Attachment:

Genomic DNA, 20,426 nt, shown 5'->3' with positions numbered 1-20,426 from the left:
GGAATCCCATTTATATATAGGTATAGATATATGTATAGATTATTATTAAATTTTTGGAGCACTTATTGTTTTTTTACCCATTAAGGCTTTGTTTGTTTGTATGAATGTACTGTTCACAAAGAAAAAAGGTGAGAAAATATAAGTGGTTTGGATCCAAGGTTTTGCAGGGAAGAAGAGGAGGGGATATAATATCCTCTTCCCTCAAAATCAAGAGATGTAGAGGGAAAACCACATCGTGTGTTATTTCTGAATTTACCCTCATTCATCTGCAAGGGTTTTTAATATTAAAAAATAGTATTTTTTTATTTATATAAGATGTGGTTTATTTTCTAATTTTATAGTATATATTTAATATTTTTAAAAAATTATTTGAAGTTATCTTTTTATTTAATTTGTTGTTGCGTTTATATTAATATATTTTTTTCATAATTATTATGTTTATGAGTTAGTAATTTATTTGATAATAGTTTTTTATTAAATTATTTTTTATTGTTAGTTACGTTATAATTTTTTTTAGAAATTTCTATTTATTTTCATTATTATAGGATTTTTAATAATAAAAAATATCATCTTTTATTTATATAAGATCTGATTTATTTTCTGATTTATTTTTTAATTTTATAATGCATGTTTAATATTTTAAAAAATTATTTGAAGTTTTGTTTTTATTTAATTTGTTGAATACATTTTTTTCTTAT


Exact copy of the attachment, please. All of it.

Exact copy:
Genomic DNA, 20,426 nt, shown 5'->3' with positions numbered 1-20,426 from the left:
GGAATCCCATTTATATATAGGTATAGATATATGTATAGATTATTATTAAATTTTTGGAGCACTTATTGTTTTTTTACCCATTAAGGCTTTGTTTGTTTGTATGAATGTACTGTTCACAAAGAAAAAAGGTGAGAAAATATAAGTGGTTTGGATCCAAGGTTTTGCAGGGAAGAAGAGGAGGGGATATAATATCCTCTTCCCTCAAAATCAAGAGATGTAGAGGGAAAACCACATCGTGTGTTATTTCTGAATTTACCCTCATTCATCTGCAAGGGTTTTTAATATTAAAAAATAGTATTTTTTTATTTATATAAGATGTGGTTTATTTTCTAATTTTATAGTATATATTTAATATTTTTAAAAAATTATTTGAAGTTATCTTTTTATTTAATTTGTTGTTGCGTTTATATTAATATATTTTTTTCATAATTATTATGTTTATGAGTTAGTAATTTATTTGATAATAGTTTTTTATTAAATTATTTTTTATTGTTAGTTACGTTATAATTTTTTTTAGAAATTTCTATTTATTTTCATTATTATAGGATTTTTAATAATAAAAAATATCATCTTTTATTTATATAAGATCTGATTTATTTTCTGATTTATTTTTTAATTTTATAATGCATGTTTAATATTTTAAAAAATTATTTGAAGTTTTGTTTTTATTTAATTTGTTGAATACATTTTTTTCTTAT